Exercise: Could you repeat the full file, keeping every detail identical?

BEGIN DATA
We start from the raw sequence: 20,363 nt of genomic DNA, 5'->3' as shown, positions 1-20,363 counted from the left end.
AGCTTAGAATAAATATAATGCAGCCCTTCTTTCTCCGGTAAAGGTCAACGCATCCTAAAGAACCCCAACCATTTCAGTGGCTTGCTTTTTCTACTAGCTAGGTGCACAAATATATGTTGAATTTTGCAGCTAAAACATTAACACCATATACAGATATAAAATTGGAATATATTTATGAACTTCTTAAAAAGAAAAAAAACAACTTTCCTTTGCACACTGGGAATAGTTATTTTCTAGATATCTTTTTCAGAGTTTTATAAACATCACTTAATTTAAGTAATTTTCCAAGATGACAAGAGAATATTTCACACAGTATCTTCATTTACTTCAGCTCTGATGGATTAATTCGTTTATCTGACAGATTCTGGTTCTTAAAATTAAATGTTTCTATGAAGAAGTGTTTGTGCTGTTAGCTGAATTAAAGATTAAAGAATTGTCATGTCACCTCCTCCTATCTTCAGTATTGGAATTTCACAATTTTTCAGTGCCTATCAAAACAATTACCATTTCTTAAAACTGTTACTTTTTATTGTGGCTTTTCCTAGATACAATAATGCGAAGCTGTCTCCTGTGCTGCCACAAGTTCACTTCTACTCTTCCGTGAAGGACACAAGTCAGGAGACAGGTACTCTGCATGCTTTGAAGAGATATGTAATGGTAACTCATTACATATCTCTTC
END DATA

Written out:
We start from the raw sequence: 20,363 nt of genomic DNA, 5'->3' as shown, positions 1-20,363 counted from the left end.
AGCTTAGAATAAATATAATGCAGCCCTTCTTTCTCCGGTAAAGGTCAACGCATCCTAAAGAACCCCAACCATTTCAGTGGCTTGCTTTTTCTACTAGCTAGGTGCACAAATATATGTTGAATTTTGCAGCTAAAACATTAACACCATATACAGATATAAAATTGGAATATATTTATGAACTTCTTAAAAAGAAAAAAAACAACTTTCCTTTGCACACTGGGAATAGTTATTTTCTAGATATCTTTTTCAGAGTTTTATAAACATCACTTAATTTAAGTAATTTTCCAAGATGACAAGAGAATATTTCACACAGTATCTTCATTTACTTCAGCTCTGATGGATTAATTCGTTTATCTGACAGATTCTGGTTCTTAAAATTAAATGTTTCTATGAAGAAGTGTTTGTGCTGTTAGCTGAATTAAAGATTAAAGAATTGTCATGTCACCTCCTCCTATCTTCAGTATTGGAATTTCACAATTTTTCAGTGCCTATCAAAACAATTACCATTTCTTAAAACTGTTACTTTTTATTGTGGCTTTTCCTAGATACAATAATGCGAAGCTGTCTCCTGTGCTGCCACAAGTTCACTTCTACTCTTCCGTGAAGGACACAAGTCAGGAGACAGGTACTCTGCATGCTTTGAAGAGATATGTAATGGTAACTCATTACATATCTCTTC